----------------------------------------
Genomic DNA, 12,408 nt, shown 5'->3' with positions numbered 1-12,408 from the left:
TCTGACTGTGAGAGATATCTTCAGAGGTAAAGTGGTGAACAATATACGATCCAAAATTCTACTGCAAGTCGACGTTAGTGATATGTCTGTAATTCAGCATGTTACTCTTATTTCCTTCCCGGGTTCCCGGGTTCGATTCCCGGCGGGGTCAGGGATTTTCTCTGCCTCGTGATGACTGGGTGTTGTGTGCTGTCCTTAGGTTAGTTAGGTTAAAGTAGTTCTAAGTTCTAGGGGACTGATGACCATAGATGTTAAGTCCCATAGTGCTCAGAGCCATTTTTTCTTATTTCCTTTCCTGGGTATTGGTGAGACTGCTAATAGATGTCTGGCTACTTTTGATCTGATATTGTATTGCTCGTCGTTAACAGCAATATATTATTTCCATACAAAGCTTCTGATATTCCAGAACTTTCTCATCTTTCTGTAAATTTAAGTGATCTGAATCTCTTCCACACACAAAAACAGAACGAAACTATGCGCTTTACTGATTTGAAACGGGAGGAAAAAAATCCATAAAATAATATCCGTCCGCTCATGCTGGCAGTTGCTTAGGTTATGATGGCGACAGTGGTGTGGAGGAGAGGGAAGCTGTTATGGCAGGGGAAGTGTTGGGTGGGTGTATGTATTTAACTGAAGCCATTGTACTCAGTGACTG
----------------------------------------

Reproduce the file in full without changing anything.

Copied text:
Genomic DNA, 12,408 nt, shown 5'->3' with positions numbered 1-12,408 from the left:
TCTGACTGTGAGAGATATCTTCAGAGGTAAAGTGGTGAACAATATACGATCCAAAATTCTACTGCAAGTCGACGTTAGTGATATGTCTGTAATTCAGCATGTTACTCTTATTTCCTTCCCGGGTTCCCGGGTTCGATTCCCGGCGGGGTCAGGGATTTTCTCTGCCTCGTGATGACTGGGTGTTGTGTGCTGTCCTTAGGTTAGTTAGGTTAAAGTAGTTCTAAGTTCTAGGGGACTGATGACCATAGATGTTAAGTCCCATAGTGCTCAGAGCCATTTTTTCTTATTTCCTTTCCTGGGTATTGGTGAGACTGCTAATAGATGTCTGGCTACTTTTGATCTGATATTGTATTGCTCGTCGTTAACAGCAATATATTATTTCCATACAAAGCTTCTGATATTCCAGAACTTTCTCATCTTTCTGTAAATTTAAGTGATCTGAATCTCTTCCACACACAAAAACAGAACGAAACTATGCGCTTTACTGATTTGAAACGGGAGGAAAAAAATCCATAAAATAATATCCGTCCGCTCATGCTGGCAGTTGCTTAGGTTATGATGGCGACAGTGGTGTGGAGGAGAGGGAAGCTGTTATGGCAGGGGAAGTGTTGGGTGGGTGTATGTATTTAACTGAAGCCATTGTACTCAGTGACTG